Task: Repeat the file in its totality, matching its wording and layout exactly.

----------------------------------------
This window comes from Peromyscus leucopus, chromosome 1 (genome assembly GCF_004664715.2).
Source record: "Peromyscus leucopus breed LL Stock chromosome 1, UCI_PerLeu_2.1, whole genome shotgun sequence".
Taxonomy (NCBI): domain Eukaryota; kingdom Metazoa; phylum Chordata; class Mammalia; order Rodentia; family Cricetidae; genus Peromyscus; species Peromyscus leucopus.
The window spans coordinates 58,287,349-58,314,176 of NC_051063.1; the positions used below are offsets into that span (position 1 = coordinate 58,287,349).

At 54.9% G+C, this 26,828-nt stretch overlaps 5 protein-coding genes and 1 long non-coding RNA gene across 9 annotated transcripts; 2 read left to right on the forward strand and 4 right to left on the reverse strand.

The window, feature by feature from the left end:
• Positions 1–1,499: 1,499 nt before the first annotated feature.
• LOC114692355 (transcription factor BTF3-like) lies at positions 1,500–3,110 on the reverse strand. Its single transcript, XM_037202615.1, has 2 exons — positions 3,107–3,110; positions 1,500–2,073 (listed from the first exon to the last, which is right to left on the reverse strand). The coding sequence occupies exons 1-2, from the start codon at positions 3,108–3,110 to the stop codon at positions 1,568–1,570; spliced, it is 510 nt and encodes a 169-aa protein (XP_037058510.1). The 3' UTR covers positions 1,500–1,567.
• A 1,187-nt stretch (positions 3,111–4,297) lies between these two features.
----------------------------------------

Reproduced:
This window comes from Peromyscus leucopus, chromosome 1 (genome assembly GCF_004664715.2).
Source record: "Peromyscus leucopus breed LL Stock chromosome 1, UCI_PerLeu_2.1, whole genome shotgun sequence".
Taxonomy (NCBI): domain Eukaryota; kingdom Metazoa; phylum Chordata; class Mammalia; order Rodentia; family Cricetidae; genus Peromyscus; species Peromyscus leucopus.
The window spans coordinates 58,287,349-58,314,176 of NC_051063.1; the positions used below are offsets into that span (position 1 = coordinate 58,287,349).

At 54.9% G+C, this 26,828-nt stretch overlaps 5 protein-coding genes and 1 long non-coding RNA gene across 9 annotated transcripts; 2 read left to right on the forward strand and 4 right to left on the reverse strand.

The window, feature by feature from the left end:
• Positions 1–1,499: 1,499 nt before the first annotated feature.
• LOC114692355 (transcription factor BTF3-like) lies at positions 1,500–3,110 on the reverse strand. Its single transcript, XM_037202615.1, has 2 exons — positions 3,107–3,110; positions 1,500–2,073 (listed from the first exon to the last, which is right to left on the reverse strand). The coding sequence occupies exons 1-2, from the start codon at positions 3,108–3,110 to the stop codon at positions 1,568–1,570; spliced, it is 510 nt and encodes a 169-aa protein (XP_037058510.1). The 3' UTR covers positions 1,500–1,567.
• A 1,187-nt stretch (positions 3,111–4,297) lies between these two features.